C. R. WOODWARD, wholesale and retail hardware merchant of Cairo, Ill., was born in Lockport, N. Y., on the 12th of July 1831, son of Warsham M. Woodward, who is a native of Connecticut, but for over sixty years a resident of Lockport, N. Y., where he still lives, being in his eighty-third year. He was married in Lockport to Miss Abigail Richardson, a native of New York, but of English parentage. She died, a few years after marriage, leaving one son, Gorodon R., who, at the time of the mother's death, was but a few months old. The father was subsequently married and reared two children, viz.: Chauncey (deceased), and Mary S., widow of James Gash, formerly of Lockport. and later of Cairo, where he died. C. R. Woodward was reared in Lockport, N. Y., and at the age of seventeen came to St. Louis, Mo., where he afterward took a thorough course in business training in a commercial school of St. Louis, attending the school through the winter term and engaging as pilot on the river the remainder of the year. He was for five years a pilot and five years a Captain of a steamboat on the Mississippi and Ohio Rivers. During the year 1859 and 1860, he was in the employ of a hardware firm in the city of St. Louis. In 1861, having embarked in the iron business on his own responsibility, and having taken a sub-contract of Capt. Eads to furnish boat supplies for Com. Foote's gunboats, he came to Cairo, as it afforded better facilities than at that time were to be had at St. Louis. Thus the city of Cairo obtained one of its most enterprising and energetic business men. He was married in 1852, at St. Louis, to Miss Christina, daughter of William and Celeste Christman, the former of German and the latter of French ancestry. She was born in East St. Louis on the 25th day of December, 1828. Her parents having died when she was a child, she was reared by a relative in St. Louis. They have four children— Agatha L., the wife of Alexander G. Boyse, Jabish H., Robert K. and Christina A. Woodward. Mr. Woodward is just completing a family residence on the corner of Tenth and Walnut streets, which, in architectural design, is a marvel of beauty, and which for durability perhaps surpasses any building in the city of Cairo. He is a member of the Masonic fraternity and of the I. O. O. F.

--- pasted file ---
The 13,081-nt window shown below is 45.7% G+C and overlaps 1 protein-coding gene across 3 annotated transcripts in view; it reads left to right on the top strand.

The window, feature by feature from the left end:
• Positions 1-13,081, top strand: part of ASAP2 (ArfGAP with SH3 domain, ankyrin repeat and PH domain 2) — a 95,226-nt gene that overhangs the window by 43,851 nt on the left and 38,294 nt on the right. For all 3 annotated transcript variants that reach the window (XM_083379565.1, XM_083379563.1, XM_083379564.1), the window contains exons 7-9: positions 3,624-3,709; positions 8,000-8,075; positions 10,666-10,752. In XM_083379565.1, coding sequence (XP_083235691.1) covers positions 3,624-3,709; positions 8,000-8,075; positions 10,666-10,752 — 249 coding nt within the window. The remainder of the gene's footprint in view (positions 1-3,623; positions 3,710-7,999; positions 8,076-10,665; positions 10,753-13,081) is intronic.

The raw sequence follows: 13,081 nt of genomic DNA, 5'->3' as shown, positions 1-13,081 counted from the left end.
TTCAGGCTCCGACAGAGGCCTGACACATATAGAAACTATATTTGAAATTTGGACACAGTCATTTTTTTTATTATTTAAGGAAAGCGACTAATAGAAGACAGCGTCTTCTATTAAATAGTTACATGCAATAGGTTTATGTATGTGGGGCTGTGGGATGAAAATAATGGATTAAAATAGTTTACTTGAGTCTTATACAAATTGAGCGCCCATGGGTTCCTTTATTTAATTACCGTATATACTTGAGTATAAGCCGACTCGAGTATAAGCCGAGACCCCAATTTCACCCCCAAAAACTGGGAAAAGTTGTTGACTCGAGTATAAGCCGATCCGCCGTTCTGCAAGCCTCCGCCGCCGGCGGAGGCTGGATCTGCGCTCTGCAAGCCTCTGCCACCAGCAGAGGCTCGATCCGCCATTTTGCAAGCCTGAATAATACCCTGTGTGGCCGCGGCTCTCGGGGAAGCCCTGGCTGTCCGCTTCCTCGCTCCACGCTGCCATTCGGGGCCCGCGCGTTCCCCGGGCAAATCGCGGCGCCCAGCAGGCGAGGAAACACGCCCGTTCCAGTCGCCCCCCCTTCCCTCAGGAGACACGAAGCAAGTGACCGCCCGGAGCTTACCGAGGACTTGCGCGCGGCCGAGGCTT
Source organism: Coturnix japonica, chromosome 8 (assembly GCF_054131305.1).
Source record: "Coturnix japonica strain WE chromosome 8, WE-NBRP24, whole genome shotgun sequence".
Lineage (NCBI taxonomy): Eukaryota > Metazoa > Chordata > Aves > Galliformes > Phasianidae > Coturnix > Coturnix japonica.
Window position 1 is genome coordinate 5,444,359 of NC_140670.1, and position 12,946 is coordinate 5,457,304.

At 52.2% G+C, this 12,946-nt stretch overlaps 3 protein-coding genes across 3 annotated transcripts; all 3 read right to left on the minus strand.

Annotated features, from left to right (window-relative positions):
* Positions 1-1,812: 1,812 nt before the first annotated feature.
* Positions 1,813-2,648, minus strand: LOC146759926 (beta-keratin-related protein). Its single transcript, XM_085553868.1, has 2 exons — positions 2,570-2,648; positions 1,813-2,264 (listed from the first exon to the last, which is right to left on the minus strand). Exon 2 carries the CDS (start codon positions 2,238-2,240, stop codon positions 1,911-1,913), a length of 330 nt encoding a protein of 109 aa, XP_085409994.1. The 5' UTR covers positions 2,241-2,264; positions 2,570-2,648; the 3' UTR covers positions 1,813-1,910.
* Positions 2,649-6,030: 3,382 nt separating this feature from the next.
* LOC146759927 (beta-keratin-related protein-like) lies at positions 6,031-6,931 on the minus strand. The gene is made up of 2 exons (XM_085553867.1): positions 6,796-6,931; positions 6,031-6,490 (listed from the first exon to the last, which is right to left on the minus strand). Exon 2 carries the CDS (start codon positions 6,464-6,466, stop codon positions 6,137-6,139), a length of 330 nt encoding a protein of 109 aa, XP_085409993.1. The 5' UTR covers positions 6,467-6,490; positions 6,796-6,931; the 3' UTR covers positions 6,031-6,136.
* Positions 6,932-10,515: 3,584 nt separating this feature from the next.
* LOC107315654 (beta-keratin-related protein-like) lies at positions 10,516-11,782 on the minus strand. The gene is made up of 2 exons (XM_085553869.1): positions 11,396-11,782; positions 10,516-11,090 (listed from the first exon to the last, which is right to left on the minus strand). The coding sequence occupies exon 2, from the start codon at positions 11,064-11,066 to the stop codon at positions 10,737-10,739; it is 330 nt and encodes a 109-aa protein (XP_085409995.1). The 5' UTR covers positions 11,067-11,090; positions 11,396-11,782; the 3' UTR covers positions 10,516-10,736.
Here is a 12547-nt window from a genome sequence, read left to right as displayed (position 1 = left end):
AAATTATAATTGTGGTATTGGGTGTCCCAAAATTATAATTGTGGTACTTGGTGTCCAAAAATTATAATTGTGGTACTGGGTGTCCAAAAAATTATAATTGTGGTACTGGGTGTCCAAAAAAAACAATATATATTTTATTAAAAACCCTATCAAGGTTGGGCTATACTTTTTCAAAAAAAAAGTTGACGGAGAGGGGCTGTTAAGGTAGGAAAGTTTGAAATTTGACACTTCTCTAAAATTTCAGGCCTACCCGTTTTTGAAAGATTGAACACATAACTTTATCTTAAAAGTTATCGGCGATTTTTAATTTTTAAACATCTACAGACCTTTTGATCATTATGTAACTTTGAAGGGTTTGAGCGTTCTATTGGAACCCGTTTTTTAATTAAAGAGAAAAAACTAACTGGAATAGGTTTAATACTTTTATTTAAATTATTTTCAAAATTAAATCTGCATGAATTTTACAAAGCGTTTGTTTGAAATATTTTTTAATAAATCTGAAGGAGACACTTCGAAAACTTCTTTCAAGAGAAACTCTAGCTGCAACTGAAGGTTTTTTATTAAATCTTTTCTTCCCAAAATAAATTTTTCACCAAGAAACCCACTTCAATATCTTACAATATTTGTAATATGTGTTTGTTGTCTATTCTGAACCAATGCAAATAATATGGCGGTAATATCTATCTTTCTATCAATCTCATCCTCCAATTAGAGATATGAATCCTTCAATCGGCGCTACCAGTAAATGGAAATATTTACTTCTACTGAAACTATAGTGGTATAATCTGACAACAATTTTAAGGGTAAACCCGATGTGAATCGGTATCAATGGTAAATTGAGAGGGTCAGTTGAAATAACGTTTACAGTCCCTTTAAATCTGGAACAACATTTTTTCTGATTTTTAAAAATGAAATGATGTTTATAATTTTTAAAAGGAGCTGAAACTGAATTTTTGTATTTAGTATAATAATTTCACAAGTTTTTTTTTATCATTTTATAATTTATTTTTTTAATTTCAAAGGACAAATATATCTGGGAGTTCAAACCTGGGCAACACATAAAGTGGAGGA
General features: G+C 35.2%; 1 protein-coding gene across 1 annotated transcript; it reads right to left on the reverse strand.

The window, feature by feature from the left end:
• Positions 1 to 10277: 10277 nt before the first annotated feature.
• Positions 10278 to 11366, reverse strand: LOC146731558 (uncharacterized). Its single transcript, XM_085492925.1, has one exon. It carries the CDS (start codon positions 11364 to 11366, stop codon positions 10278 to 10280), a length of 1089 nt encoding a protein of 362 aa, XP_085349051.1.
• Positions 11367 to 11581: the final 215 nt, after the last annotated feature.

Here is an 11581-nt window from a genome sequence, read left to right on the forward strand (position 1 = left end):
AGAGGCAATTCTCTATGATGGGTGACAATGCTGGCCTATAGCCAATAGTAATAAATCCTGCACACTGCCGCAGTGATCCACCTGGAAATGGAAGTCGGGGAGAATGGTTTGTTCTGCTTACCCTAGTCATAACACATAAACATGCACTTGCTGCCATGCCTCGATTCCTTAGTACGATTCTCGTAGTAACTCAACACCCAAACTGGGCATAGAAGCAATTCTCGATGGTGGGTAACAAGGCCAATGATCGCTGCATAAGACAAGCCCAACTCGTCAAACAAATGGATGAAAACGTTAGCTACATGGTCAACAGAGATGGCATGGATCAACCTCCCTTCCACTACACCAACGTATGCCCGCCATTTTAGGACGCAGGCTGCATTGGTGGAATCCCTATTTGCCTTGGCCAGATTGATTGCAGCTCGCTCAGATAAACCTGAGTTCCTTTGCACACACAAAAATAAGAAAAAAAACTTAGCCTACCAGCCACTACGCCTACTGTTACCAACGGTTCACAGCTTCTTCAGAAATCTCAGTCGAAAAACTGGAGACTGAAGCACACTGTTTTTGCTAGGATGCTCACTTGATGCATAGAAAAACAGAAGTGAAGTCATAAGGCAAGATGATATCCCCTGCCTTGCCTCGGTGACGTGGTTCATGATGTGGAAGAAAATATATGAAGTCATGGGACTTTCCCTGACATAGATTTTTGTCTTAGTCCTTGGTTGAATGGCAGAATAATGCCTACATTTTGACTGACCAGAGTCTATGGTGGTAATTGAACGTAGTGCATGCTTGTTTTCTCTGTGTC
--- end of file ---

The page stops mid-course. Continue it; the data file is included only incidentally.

Extracted 31 Mar 2017 by Norma Hass from 1883 History of Alexander, Union, and Pulaski Counties, Illinois, Part V, page 56.
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